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What is the number of all possible $7$-digit PIN codes if

1) all the digits in a code should be different?

2) all the digits should be different and the first digit should be greater than the second one?

3) the sum of the digits should be $9$? (digits may repeat)

I think the answer for the first question is $604800$

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    $\begingroup$ First is correct (assuming your digits are $\{0,1,\cdots,9\}$. For the second: Hint: given any solution to the first, either it also works for the second or it would work if you flipped the two first digits. $\endgroup$ – lulu Sep 24 '16 at 16:36
  • $\begingroup$ Thanks for your answer. I think the answer for the second question should be 302400. But as for the third one, I don't know how to calculate it. Could you give me a hint? $\endgroup$ – Mary Sep 25 '16 at 8:00
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    $\begingroup$ I agree with $302400$. For the last, you could use Stars and Bars or, if you want to do it by hand, work off the maximum digit. Thus, if max $=9$ then we must have $9$ and $6$ zeroes so there are $7$ cases, if max $=8$ then we get $7\times 6$ cases, and so on. Tedious, but not difficult. $\endgroup$ – lulu Sep 25 '16 at 9:49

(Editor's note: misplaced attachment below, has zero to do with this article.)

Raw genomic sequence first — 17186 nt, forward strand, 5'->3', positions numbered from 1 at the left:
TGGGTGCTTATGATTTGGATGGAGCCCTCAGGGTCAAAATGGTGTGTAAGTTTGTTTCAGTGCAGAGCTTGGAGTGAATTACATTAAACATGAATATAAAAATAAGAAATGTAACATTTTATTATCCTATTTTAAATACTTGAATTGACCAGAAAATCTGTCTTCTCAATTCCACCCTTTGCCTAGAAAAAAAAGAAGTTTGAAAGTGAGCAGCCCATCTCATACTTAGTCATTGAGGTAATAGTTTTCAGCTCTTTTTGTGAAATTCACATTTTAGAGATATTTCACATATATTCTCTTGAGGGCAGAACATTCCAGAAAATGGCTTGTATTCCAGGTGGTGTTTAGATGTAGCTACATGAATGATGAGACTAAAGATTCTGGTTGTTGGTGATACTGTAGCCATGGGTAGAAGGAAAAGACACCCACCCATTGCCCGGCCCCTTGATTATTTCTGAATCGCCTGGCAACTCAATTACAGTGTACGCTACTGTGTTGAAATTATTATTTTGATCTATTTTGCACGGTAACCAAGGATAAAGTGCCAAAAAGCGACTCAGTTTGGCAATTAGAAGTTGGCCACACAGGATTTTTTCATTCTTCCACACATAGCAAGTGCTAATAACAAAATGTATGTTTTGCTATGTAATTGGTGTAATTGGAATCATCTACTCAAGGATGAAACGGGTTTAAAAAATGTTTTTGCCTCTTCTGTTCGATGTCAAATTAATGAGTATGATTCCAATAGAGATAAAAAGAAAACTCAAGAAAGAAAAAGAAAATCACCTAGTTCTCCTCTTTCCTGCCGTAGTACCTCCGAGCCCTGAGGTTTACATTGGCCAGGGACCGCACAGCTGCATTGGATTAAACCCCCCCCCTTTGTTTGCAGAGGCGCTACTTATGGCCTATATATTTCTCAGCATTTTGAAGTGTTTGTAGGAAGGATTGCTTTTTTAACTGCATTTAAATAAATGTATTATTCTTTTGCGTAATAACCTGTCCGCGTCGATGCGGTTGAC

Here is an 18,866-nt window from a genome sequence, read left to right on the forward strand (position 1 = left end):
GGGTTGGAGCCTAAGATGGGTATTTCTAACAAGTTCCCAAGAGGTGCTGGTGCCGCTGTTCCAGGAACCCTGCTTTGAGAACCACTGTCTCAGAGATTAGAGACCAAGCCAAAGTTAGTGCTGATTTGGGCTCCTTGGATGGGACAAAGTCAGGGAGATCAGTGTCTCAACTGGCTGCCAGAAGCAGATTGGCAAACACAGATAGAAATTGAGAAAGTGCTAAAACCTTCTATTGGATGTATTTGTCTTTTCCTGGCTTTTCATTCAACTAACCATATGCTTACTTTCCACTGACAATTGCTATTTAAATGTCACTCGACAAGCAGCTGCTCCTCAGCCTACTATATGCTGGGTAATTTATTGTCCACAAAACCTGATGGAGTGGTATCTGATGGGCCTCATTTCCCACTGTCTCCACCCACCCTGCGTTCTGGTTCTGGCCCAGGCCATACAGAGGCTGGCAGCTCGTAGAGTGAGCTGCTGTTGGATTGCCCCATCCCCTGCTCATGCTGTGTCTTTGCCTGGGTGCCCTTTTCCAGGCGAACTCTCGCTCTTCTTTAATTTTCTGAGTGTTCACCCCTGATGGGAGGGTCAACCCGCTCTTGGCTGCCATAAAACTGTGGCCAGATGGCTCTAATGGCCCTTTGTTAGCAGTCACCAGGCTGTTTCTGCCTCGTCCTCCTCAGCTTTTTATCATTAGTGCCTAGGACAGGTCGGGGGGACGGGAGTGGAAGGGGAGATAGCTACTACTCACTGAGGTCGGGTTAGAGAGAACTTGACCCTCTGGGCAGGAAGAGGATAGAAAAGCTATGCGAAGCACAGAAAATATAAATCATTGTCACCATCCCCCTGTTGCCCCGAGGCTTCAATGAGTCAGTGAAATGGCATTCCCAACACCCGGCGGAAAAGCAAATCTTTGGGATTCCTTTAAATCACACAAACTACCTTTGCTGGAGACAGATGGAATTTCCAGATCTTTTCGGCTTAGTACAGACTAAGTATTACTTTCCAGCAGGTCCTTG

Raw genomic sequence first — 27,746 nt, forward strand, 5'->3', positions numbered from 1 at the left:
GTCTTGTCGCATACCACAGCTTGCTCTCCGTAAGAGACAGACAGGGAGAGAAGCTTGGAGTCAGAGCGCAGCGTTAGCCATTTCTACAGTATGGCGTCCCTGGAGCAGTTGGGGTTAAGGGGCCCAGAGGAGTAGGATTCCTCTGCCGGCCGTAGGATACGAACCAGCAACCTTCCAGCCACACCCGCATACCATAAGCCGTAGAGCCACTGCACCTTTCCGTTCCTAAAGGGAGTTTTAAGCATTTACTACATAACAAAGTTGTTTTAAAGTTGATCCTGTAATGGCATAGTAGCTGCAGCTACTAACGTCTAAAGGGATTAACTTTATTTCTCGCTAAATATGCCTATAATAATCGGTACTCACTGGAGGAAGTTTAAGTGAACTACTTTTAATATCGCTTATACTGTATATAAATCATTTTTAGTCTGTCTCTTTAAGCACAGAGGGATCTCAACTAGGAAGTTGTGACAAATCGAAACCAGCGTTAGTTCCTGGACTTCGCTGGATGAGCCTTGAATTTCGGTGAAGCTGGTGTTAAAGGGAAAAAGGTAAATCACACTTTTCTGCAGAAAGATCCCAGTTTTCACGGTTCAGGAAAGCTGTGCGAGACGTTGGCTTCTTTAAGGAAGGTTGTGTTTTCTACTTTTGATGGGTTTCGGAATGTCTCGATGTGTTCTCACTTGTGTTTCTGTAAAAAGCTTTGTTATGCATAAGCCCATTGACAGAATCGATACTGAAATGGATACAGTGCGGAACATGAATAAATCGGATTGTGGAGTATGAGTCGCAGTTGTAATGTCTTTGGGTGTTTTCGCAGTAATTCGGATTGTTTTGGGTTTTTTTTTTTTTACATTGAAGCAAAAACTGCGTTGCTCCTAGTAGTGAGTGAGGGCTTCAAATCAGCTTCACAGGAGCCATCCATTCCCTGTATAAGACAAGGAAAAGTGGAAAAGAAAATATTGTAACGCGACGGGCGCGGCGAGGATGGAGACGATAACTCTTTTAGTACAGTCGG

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For question 3, we can think of any $7$-digit number whose digits sum to $9$, for example $4011021$, as:

$$****||*|*||**|*$$

with each digit converted to that number of stars (possibly no stars!); and each digit separated by bars.

So we are counting the number of ways of choosing 7-1 = 6 bars from 6+9 positions. That value is

$${15 \choose 9} = 5005$$.

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HSE-ICEF, 1st course, 3rd Home Assignment?

  • 1) $604800$
  • 2) $302400$
  • 3) $5005$

But, probably, it's too late.

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The third one consists of the ordered partitions of $9$ into at most $7$ parts when taken over $7$ digits.

The partitions of $9$ that qualify are therefore $$9,\\81,\\72,711,\\63,621,6111,\\54,531,522,5211,51111,\\441,432,4311,4221,42111,411111,\\333,3321,33111,3222,32211,321111,3111111,\\22221,222111,2211111$$

Each one is calculated by taking the multinomial $\dbinom{7}{k_i}$ where each $k_i$ is the number of elements in each distinct digit group (not forgetting the zero digits), so, for example, for $4311$ becomes $\dbinom{7}{1,1,2,3}=\dbinom{7!}{1!1!2!3!}=7\cdot 5\cdot 4\cdot 3=420$.

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